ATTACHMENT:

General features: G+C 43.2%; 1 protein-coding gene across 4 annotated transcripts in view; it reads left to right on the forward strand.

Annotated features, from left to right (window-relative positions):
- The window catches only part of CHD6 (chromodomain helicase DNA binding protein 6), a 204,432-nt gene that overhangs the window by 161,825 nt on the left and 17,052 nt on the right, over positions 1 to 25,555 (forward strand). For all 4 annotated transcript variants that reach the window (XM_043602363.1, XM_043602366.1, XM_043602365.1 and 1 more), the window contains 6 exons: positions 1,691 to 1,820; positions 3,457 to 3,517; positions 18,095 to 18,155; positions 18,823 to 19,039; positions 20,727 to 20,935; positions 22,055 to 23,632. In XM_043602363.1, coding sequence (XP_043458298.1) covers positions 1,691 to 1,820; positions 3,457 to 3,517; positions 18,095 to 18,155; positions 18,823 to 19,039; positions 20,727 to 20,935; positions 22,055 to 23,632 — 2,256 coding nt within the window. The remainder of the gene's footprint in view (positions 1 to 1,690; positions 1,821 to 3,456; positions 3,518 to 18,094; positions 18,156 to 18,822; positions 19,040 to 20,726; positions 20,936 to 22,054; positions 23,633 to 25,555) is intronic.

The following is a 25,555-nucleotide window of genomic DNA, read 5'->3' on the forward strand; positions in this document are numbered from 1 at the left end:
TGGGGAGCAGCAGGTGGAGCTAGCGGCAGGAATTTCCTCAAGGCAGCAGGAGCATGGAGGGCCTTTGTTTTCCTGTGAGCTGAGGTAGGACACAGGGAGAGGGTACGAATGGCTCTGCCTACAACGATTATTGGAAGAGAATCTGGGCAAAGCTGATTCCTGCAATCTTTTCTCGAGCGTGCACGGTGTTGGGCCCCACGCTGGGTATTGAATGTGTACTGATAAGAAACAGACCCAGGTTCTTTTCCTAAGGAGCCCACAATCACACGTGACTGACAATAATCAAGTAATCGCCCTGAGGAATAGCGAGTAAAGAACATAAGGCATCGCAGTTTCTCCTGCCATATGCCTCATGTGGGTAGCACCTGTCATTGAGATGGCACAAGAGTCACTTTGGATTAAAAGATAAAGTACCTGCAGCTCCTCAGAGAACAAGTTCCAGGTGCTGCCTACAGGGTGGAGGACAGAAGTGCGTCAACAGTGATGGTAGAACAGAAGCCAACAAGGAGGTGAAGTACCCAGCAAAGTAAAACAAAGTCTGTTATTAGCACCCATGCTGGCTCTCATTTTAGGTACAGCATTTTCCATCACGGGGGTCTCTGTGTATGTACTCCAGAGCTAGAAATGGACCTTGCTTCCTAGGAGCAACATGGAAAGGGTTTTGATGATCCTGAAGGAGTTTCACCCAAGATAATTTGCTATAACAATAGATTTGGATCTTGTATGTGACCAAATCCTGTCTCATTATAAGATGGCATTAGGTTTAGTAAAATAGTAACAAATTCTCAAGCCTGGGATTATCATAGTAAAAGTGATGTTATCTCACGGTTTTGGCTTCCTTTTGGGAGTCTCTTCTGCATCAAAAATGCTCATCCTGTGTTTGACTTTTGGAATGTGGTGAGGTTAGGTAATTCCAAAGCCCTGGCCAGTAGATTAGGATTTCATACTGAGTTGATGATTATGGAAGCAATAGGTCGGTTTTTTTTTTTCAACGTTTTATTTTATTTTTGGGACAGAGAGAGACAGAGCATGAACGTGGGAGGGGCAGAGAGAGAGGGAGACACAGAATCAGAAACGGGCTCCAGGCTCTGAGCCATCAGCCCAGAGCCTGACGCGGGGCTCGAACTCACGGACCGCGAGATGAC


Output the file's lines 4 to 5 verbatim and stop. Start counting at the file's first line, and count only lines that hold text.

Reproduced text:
The following is a 25,555-nucleotide window of genomic DNA, read 5'->3' on the forward strand; positions in this document are numbered from 1 at the left end:
TGGGGAGCAGCAGGTGGAGCTAGCGGCAGGAATTTCCTCAAGGCAGCAGGAGCATGGAGGGCCTTTGTTTTCCTGTGAGCTGAGGTAGGACACAGGGAGAGGGTACGAATGGCTCTGCCTACAACGATTATTGGAAGAGAATCTGGGCAAAGCTGATTCCTGCAATCTTTTCTCGAGCGTGCACGGTGTTGGGCCCCACGCTGGGTATTGAATGTGTACTGATAAGAAACAGACCCAGGTTCTTTTCCTAAGGAGCCCACAATCACACGTGACTGACAATAATCAAGTAATCGCCCTGAGGAATAGCGAGTAAAGAACATAAGGCATCGCAGTTTCTCCTGCCATATGCCTCATGTGGGTAGCACCTGTCATTGAGATGGCACAAGAGTCACTTTGGATTAAAAGATAAAGTACCTGCAGCTCCTCAGAGAACAAGTTCCAGGTGCTGCCTACAGGGTGGAGGACAGAAGTGCGTCAACAGTGATGGTAGAACAGAAGCCAACAAGGAGGTGAAGTACCCAGCAAAGTAAAACAAAGTCTGTTATTAGCACCCATGCTGGCTCTCATTTTAGGTACAGCATTTTCCATCACGGGGGTCTCTGTGTATGTACTCCAGAGCTAGAAATGGACCTTGCTTCCTAGGAGCAACATGGAAAGGGTTTTGATGATCCTGAAGGAGTTTCACCCAAGATAATTTGCTATAACAATAGATTTGGATCTTGTATGTGACCAAATCCTGTCTCATTATAAGATGGCATTAGGTTTAGTAAAATAGTAACAAATTCTCAAGCCTGGGATTATCATAGTAAAAGTGATGTTATCTCACGGTTTTGGCTTCCTTTTGGGAGTCTCTTCTGCATCAAAAATGCTCATCCTGTGTTTGACTTTTGGAATGTGGTGAGGTTAGGTAATTCCAAAGCCCTGGCCAGTAGATTAGGATTTCATACTGAGTTGATGATTATGGAAGCAATAGGTCGGTTTTTTTTTTTCAACGTTTTATTTTATTTTTGGGACAGAGAGAGACAGAGCATGAACGTGGGAGGGGCAGAGAGAGAGGGAGACACAGAATCAGAAACGGGCTCCAGGCTCTGAGCCATCAGCCCAGAGCCTGACGCGGGGCTCGAACTCACGGACCGCGAGATGAC